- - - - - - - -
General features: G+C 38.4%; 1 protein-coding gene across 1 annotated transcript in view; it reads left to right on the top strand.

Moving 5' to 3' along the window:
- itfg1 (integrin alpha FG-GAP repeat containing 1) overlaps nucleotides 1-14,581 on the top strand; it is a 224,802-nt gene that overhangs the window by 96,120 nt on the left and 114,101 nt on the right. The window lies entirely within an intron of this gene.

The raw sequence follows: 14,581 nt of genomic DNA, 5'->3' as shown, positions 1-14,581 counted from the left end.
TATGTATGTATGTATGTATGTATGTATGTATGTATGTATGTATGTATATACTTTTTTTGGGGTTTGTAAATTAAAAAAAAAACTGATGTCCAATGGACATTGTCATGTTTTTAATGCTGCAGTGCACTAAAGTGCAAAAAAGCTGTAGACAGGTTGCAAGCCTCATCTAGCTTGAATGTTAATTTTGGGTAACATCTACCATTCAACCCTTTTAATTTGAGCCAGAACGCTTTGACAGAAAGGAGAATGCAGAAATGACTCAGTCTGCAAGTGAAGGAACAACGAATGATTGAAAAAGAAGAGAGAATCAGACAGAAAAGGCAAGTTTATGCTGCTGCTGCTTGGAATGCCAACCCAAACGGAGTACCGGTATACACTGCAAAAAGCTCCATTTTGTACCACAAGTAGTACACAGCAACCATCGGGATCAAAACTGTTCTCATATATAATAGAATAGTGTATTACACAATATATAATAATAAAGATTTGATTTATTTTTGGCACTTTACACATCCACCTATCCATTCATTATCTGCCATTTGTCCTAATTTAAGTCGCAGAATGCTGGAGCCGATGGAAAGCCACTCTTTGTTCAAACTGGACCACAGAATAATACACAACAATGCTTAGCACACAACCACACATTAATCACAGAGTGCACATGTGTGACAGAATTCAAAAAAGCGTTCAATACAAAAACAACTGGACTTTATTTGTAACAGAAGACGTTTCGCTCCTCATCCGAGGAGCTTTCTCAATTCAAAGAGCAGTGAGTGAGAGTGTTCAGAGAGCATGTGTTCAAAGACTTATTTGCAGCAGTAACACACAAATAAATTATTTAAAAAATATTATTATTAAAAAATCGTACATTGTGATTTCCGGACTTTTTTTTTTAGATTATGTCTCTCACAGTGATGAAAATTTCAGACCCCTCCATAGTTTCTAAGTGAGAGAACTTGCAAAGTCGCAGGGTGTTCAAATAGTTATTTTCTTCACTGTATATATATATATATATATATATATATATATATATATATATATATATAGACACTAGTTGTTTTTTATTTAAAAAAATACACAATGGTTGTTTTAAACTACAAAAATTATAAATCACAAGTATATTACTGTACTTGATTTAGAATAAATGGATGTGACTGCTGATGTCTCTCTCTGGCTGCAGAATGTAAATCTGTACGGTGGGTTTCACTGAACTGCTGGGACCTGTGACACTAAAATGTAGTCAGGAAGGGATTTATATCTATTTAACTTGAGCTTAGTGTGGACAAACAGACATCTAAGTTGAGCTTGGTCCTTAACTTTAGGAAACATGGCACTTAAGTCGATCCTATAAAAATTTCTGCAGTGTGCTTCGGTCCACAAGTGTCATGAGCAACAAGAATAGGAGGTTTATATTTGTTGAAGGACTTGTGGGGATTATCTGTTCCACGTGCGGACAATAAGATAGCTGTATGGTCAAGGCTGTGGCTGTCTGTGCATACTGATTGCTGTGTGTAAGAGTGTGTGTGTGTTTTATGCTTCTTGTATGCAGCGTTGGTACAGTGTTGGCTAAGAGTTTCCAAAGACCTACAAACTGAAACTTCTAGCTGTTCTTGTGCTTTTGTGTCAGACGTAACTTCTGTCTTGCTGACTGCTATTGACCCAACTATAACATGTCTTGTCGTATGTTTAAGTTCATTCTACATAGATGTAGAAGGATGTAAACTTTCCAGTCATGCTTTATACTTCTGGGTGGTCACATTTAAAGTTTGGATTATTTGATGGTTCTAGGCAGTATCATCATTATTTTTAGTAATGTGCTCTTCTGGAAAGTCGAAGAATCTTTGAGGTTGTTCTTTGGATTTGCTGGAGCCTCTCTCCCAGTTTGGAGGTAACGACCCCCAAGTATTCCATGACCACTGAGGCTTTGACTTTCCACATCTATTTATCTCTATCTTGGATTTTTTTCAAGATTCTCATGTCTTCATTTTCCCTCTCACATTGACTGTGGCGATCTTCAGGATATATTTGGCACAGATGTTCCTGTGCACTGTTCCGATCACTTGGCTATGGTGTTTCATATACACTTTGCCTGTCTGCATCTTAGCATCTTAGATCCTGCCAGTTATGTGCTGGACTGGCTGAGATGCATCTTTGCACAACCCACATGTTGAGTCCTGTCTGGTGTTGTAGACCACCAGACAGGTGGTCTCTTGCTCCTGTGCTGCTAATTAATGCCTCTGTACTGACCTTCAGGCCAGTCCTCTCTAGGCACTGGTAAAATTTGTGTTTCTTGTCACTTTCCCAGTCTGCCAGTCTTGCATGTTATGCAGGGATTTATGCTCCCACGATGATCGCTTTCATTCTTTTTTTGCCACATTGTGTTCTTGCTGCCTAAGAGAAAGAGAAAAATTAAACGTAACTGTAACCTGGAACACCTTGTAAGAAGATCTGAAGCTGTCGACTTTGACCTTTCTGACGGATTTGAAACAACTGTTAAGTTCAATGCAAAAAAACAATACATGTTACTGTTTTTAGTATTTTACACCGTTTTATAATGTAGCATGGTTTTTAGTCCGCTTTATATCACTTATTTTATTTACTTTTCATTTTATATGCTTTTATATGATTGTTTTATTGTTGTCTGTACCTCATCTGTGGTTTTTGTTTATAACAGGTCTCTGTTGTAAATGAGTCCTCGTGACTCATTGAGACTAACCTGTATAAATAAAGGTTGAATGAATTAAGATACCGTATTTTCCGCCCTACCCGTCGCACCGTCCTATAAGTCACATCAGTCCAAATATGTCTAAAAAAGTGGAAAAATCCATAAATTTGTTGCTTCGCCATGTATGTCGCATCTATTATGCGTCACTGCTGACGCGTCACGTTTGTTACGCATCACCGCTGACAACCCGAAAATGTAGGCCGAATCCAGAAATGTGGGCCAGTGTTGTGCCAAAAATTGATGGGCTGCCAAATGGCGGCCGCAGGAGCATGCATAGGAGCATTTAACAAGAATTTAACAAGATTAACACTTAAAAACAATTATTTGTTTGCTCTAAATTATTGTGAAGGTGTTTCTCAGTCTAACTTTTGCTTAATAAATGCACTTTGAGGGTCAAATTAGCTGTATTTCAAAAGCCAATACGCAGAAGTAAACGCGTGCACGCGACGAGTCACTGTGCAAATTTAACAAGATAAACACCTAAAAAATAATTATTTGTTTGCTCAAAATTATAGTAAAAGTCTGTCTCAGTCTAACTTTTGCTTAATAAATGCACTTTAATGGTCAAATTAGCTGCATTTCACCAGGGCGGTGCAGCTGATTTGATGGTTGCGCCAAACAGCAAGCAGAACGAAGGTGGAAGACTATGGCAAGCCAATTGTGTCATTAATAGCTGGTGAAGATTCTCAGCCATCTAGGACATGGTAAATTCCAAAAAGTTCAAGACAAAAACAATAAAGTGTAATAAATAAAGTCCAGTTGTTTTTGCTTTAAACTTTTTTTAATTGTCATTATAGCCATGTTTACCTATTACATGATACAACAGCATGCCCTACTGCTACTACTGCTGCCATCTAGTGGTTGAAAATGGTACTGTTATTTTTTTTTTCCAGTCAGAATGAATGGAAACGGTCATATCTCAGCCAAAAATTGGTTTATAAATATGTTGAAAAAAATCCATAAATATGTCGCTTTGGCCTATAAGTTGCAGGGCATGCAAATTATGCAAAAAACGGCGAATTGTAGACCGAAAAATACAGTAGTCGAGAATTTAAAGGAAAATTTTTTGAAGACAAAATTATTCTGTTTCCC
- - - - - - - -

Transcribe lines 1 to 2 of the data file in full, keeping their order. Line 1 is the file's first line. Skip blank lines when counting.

General features: G+C 38.4%; 1 protein-coding gene across 1 annotated transcript in view; it reads left to right on the top strand.

Moving 5' to 3' along the window: